New book of essays on human biology has exactly ZERO contributions by women

A book called Life: The Leading Edge of Evolutionary Biology, Genetics, Anthropology, and Environmental Science came out just over a week ago. And among my Facebook and Twitter feeds, people are very, very not happy with it:


Yes, a book with 23 different contributors to 18 different essays on the wondrous diversity and evolution of human life on this planet... does not include one woman or one person of color.  It's a veritable petri dish of white dudes in a field that, sure, includes lots of white dudes, but includes plenty of diversity, especially on the anthropology side of things.

Given the fact that the book appears to be a collection of essays and interviews from a website called, I do wonder if that strongly influenced who was included in this volume.  After all, women are less likely to put themselves out there on the internet because of gender-based trolling (more like name-calling, questioning their expertise, and death and rape threats).  And as women are still less likely to be tenured professors, it may be that the male heavy-hitters in this volume are at a stage in their career where they can risk writing for or being interviewed for a website.

Or maybe it's just old-fashioned sexism?  According to a 2012 profile of John Brockman at The Guardian, "the roll call of current and deceased members of the Edge salon runs to 660. It's a predominately male crowd, with women accounting for only 16.5% of the members." Ouch.

Anyway, as is my typical response to this, I mostly just want to snark on the table of contents... who wants to help?  Here's the TOC and a couple of my own suggestions below.  Post yours in the comments! Or heck, check out the Amazon comments and add your own there.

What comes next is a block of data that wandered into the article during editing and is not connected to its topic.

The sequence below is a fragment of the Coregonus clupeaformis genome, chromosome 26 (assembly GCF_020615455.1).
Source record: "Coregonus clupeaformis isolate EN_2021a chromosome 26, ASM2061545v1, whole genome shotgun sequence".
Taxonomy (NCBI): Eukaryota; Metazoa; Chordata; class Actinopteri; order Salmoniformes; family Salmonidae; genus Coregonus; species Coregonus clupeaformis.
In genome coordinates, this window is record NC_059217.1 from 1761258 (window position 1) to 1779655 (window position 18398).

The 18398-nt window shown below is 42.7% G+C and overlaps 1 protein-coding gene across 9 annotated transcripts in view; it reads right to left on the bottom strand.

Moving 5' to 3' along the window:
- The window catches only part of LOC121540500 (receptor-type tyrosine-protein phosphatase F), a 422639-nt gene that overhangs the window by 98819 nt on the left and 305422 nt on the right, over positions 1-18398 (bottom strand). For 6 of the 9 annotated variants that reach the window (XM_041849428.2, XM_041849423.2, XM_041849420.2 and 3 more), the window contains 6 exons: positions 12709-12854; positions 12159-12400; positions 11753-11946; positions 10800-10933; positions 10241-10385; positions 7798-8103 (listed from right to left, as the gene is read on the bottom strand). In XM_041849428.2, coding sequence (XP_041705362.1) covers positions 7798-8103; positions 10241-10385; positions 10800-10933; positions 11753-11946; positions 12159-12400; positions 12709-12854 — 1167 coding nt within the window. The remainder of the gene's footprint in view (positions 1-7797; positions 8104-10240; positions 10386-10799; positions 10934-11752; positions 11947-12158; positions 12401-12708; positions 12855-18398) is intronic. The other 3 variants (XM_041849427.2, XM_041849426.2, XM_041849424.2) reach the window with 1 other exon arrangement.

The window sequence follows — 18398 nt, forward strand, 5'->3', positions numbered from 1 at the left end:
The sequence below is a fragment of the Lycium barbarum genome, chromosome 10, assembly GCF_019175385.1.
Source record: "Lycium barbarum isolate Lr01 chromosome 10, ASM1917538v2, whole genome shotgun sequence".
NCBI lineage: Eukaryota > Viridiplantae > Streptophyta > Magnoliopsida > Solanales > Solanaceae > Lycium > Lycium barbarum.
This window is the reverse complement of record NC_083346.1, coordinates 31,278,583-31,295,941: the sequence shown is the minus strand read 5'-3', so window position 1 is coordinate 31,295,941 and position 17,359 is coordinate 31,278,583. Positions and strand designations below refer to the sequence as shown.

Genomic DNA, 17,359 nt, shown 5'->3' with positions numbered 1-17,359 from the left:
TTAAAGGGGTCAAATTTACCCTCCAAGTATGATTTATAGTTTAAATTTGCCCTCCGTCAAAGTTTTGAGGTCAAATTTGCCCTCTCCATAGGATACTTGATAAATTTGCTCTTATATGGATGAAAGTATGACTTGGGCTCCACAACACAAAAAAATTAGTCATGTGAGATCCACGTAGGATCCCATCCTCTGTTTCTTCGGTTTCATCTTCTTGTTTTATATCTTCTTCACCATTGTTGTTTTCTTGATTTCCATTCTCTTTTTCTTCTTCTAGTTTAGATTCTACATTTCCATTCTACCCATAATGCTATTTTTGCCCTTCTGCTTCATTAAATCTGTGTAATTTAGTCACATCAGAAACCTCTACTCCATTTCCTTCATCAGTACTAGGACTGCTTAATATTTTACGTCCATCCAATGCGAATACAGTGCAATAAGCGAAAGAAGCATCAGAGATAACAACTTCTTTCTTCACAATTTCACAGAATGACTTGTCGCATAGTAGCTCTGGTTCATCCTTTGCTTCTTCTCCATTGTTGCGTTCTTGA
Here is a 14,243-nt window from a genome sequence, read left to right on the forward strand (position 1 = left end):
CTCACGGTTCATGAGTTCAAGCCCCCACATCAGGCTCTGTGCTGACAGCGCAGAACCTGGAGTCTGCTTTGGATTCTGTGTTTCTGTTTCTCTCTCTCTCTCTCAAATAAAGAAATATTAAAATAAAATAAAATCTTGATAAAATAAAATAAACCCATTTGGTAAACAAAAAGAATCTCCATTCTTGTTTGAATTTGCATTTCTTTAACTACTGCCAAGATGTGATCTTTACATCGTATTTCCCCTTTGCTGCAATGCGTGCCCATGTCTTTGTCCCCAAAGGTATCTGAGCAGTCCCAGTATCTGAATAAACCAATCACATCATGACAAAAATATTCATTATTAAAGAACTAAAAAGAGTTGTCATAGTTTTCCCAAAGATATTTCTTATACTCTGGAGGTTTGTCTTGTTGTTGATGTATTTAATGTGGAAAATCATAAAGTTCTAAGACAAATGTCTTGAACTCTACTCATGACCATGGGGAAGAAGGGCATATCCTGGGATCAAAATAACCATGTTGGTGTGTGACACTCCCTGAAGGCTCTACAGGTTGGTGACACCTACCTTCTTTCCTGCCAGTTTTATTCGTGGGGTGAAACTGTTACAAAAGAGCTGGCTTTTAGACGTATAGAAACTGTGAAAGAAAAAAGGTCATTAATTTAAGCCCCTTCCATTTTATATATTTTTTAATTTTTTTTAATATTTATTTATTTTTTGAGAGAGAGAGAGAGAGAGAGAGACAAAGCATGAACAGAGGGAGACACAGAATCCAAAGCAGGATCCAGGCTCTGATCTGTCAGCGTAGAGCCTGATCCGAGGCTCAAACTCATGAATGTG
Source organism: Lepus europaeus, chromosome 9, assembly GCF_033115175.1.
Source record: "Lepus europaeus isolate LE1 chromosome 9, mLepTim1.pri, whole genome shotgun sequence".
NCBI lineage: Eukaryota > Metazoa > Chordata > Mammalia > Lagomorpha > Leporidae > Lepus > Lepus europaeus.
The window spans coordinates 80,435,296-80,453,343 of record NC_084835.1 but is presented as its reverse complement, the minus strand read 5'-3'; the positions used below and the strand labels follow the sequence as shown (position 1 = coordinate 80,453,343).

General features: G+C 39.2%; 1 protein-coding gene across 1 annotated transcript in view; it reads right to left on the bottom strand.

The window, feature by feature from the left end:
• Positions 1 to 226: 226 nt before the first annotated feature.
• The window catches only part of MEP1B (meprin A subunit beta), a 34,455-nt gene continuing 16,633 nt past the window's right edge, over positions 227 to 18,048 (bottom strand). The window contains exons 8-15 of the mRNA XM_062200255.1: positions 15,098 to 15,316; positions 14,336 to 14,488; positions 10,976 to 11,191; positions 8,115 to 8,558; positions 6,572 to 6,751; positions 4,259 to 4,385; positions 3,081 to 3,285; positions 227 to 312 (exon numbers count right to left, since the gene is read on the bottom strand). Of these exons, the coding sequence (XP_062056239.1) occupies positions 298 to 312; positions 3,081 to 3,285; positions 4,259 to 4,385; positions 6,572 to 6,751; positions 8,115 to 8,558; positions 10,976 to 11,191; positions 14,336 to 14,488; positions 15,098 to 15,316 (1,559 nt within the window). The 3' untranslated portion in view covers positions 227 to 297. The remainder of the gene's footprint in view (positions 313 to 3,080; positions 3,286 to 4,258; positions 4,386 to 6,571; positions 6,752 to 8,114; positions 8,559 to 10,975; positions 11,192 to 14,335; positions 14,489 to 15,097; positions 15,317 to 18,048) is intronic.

Real Contents (from
  1. Evolvability by Richard Dawkins
  2. Genomic Imprinting by David Haig
  3. A Full-Force Storm with Gale Winds Blowing by Robert Trivers
  4. What Evolution Is by Ernst Mayr
  5. Genetics Plus Time by Steve Jones
  6. A United Biology by E.O. Wilson
  7. Is Life Analog or Digital? by Freeman Dyson
  8. Life: What a Concept! by Freeman Dyson, J. Craig Venter, George Church, Dimitar Sasselov, Seth Lloyd, and Robert Shapiro
  9. The Gene-Centric View: A Conversation by Richard Dawkins and J. Craig Venter
  10. The Nature of Normal Human Variety by Armand Marie Leroi
  11. Brains Plus Brawn by Daniel Lieberman
  12. Mapping the Neanderthal Genome by Svate Pรครคbo
  13. On Biocomputation by J. Craig Venter, Ray Kurzweil, and Rodney Brooks
  14. Engineering Biology by Drew Endy
  15. Eat Me Before I Eat You: A New Foe for Bad Bugs by Kary Mullis
  16. Duck Sex and Aesthetic Evolution by Richard Prum
  17. Toxo by Robert Sapolsky
  18. The Adjacent Possible by Stuart Kauffman (with an introduction by John Brockman)
Modified Titles:
3. A Full-Force Storm with Gale Winds Blowing, or: Women, Amiright?
8. Life Includes Women: What a Concept!
9. The Y-Chromosome Centric View
10. The Nature of Man Variety 

Oh, and if you are a woman doing research in human biology, broadly conceived, consider adding yourself to this list, so at least the next editor will have binders full of women to contact:


Summer said…
16. Duck sex requires a female
Writch said…
1. Evolvability: Richard Dawkins is Actually Talking About a Subject In Which He Has Actual Authority For Once! by Richard Dawkins

This actually makes me want to write an evolutionary biology book of my own. I can see the title now...

Progeniting a Species: Men Talk, Women Do
Anonymous said…
I admit I'm surprised that not even some of the "token" female researchers seem to be mentioned anywhere. The ones who are always listed on the "pioneers in the field" articles somewhere around the bottom and as an afterthought to some male supervisor...

And furthermore, it makes it appear that, of the women they do have in their membership, none of them seem to be contributing to the field.

Has any sort of explanation been given as to why these researchers were chosen over any others?

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